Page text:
From a religious schools perspective, these recurring themes suggest that a parent’s involvement in the act of choosing a school can help shape students’ academic goals. Taken further, the parental choice to enroll a child in a religious school itself may be an important mechanism for Catholic and religious school effects on academic outcomes. Additionally, as school choice programs expand nationally these themes support the importance of providing choices in schooling, particularly for disadvantaged students and families.
Beyond that, are parents of religious schoolers particularly effective in improving student academic achievement? We don’t have direct evidence of this yet. Lower educational expectations or reticence to foster an “academic identity” that may overshadow a focus on family and religious community may hinder academic achievement within some religious school families. On the other hand, the authoritative, rather than permissive or authoritarian, parenting that is common among evangelical Protestants may provide the right balance of encouragement and structure without creating an “oppressive” environment for students.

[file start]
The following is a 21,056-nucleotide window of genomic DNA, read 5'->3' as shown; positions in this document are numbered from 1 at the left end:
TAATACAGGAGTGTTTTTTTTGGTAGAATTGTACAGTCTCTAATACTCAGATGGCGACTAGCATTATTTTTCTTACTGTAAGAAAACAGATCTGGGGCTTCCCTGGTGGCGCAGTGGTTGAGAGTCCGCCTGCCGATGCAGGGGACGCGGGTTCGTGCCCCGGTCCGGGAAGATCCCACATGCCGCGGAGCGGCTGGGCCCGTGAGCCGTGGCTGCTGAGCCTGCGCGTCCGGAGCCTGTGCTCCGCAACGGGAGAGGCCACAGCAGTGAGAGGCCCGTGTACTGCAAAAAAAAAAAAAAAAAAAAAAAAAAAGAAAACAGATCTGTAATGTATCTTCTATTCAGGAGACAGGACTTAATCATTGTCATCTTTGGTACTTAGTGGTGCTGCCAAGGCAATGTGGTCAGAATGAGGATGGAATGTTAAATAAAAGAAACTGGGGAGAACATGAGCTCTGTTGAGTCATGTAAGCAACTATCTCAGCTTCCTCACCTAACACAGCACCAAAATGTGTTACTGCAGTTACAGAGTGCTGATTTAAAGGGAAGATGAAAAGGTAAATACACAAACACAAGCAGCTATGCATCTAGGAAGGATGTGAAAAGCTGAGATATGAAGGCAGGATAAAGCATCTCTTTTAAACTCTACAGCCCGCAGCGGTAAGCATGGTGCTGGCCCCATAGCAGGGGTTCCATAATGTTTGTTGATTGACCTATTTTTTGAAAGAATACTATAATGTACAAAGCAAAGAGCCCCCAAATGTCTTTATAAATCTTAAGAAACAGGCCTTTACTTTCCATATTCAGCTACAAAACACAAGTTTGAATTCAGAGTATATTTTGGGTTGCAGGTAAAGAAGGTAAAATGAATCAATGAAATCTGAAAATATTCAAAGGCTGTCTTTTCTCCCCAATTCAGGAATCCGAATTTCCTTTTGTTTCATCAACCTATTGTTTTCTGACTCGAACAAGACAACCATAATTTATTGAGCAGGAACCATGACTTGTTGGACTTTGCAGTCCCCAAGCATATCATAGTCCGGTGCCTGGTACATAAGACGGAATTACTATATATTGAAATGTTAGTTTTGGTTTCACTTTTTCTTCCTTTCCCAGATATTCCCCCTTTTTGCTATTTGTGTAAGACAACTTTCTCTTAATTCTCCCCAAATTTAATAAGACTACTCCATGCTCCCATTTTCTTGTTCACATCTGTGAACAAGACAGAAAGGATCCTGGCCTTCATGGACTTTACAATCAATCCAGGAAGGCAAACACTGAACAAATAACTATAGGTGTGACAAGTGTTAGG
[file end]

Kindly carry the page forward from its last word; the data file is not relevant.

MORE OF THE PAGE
Along with the authors, we caution against interpretations of this research which could cause parents to pull back from their involvement levels. Instead, we find this research to be convincing in saying that more work should be done to figure out what types of parental involvement are most effective in aiding academic achievement. We need to understand how and why parental involvement varies by social class and racial groups before policy makers recommend increased involvement without clear understandings of the mechanisms that might be at play.
Keywords: parental involvement, student achievement
Sector: Catholic, Charter, Jewish, Muslim, Other Protestant, Private, Public
Outcomes: Academic, Family
Date Posted: 2014-06-09